I'm also not sure how you can say, "infinite number" right after you say, "infinity is not a number".
"Them's the rules" is missing from the debate resolution.
I would cordially like to invite each of you to present your preferred definitions of "infinitesimal" for further examination.
--> @3RU7AL
No the 3 and 6 repeat an infinite amount of times.
Have you googled the resolution? Because I you could benefit from a more solid understanding of fundemental mathimatical concepts such as the difference between rational and irrational numbers. And how number notation define quantities.
Instigator
#82
--> @3RU7AL
"8/9 is finite."
"0.8888(r) is hypothetically infinite."
All numbers are "finite" because "infinity" isn't a number. The second number would require an infinite number of digits to represent in written form, but we needn't worry about that because we have the appropriate symbols (r) to account for those infinite digits.
"While I am willing to grant you they are practically identical, even functionally identical, but they are not perfectly identical."
Incorrect.
"There is an infinitesimal difference of 0.0000(r)1, which is a non-zero value."
It isn't a value. It isn't a number.
"You are making an axiomatic equivocation, which is fine, but logically, this is the same as a bald assertion or an appeal to dogma."
Whatever you call it is part of mathematics and that is the domain in which this resolution is being stated. If you dismiss it, you aren't talking about math anymore and you are off topic.
--> @Mhykiel
So when you say in round 1,
"1/3 = .333... Repeating
2/3 = .666... Repeating"
You don't mean implicitly "repeating an infinite number of times"?
Do you in fact more precisely mean "repeating an unknown yet finite number of times"?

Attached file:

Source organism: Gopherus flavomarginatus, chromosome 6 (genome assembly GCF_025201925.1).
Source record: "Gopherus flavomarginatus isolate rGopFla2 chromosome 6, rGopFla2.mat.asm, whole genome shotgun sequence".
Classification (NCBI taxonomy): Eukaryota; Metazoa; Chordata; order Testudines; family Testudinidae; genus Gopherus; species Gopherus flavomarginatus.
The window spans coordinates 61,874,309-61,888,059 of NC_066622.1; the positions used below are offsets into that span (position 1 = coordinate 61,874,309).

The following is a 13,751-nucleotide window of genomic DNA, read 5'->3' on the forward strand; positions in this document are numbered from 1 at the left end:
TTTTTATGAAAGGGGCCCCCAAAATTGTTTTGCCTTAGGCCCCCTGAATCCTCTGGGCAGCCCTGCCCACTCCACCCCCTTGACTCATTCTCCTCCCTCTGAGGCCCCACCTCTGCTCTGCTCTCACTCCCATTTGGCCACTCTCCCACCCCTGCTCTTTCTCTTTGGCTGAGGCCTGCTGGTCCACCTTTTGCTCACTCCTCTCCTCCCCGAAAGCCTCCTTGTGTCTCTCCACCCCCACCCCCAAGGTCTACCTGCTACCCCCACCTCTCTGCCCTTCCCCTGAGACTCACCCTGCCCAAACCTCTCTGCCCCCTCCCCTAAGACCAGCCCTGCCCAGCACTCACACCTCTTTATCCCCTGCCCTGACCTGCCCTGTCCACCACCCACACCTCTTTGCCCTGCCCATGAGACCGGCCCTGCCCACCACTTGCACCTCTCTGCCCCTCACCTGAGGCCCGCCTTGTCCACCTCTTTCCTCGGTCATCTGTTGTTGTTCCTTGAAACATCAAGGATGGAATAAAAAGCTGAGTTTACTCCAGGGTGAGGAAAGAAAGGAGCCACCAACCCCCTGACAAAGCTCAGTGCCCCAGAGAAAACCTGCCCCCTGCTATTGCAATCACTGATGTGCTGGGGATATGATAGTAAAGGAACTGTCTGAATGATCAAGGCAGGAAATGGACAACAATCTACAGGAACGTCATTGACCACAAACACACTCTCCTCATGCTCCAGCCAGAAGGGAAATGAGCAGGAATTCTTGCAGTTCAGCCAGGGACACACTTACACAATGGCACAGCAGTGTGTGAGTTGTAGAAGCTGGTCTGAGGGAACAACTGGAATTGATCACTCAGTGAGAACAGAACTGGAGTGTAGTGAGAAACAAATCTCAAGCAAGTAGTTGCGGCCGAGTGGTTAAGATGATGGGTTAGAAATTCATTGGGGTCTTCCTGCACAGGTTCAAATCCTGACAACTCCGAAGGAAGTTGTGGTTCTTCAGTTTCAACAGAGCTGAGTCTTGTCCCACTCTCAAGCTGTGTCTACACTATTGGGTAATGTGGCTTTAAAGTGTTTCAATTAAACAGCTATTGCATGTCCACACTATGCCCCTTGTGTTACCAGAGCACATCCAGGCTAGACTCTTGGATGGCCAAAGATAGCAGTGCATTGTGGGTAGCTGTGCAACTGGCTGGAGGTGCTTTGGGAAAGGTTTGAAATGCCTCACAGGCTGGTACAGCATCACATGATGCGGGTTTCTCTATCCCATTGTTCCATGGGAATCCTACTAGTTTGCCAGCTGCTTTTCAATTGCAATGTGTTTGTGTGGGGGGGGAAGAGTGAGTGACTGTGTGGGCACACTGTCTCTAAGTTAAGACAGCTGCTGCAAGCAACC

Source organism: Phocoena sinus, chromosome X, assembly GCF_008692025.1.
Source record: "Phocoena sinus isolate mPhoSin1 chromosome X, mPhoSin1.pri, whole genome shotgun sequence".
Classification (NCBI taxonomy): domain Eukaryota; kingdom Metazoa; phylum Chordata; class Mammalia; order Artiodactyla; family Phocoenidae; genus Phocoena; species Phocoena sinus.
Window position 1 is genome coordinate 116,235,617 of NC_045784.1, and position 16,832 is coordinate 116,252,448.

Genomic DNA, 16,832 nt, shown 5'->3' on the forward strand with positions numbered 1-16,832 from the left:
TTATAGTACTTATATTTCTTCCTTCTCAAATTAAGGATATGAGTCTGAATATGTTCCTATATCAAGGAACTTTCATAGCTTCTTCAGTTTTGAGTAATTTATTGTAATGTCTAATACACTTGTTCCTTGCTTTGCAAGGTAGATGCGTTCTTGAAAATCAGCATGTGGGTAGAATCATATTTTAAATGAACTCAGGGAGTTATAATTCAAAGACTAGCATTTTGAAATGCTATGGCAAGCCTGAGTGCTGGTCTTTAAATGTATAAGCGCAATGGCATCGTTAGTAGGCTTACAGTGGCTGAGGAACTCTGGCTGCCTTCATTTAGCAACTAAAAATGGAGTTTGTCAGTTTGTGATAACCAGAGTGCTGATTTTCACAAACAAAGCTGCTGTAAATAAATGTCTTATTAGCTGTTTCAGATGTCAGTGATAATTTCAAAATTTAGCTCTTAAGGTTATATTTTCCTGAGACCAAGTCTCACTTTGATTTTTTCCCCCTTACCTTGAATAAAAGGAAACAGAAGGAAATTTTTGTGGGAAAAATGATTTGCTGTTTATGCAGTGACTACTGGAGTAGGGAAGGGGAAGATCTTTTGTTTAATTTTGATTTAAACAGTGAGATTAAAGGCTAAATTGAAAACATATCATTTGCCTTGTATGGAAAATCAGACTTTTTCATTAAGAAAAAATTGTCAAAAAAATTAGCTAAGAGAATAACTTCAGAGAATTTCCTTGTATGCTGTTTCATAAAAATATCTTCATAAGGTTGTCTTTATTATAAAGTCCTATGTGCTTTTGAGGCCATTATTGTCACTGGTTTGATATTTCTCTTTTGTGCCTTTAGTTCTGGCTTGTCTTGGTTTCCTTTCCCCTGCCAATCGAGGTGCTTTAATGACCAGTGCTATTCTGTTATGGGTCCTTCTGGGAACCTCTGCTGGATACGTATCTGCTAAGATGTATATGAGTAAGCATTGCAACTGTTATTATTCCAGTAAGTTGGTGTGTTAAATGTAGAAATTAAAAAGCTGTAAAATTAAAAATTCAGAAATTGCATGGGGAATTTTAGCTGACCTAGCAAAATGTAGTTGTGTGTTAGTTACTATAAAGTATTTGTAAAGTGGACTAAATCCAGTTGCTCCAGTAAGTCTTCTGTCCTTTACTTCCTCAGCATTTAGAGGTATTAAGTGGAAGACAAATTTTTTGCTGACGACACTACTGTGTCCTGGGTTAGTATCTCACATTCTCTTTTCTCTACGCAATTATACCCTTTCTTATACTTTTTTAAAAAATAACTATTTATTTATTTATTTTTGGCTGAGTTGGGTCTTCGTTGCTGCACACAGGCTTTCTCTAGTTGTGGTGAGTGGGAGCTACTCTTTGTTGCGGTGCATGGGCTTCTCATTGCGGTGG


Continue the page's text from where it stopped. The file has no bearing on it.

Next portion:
--> @drafterman
8/9 is finite.
0.8888(r) is hypothetically infinite.
The difference is "infinite".
While I am willing to grant you they are practically identical, even functionally identical, but they are not perfectly identical.
There is an infinitesimal difference of 0.0000(r)1, which is a non-zero value.
You are making an axiomatic equivocation, which is fine, but logically, this is the same as a bald assertion or an appeal to dogma.
--> @3RU7AL
.888r is not infinite.
It can written as the fraction 8/9
Being writeable as a fraction is one quality that means .888r is not an irrational number.
What is infinite is the representation of the number in decimal form. That's not to say the quantity is infinite.
Instigator
#78
--> @3RU7AL
"While 0.8888(r) may be a very very very very very very close approximation of 8/9, it is not identical."
Then this is the problem. Mathematically 0.8888(r) isn't an approximation of 8/9, it is equal to 0.8888(r) exactly. They are different written representations of the exact same number. If you disagree, then I wonder what you say the answer to 0.8888(r) + 1/9 equals.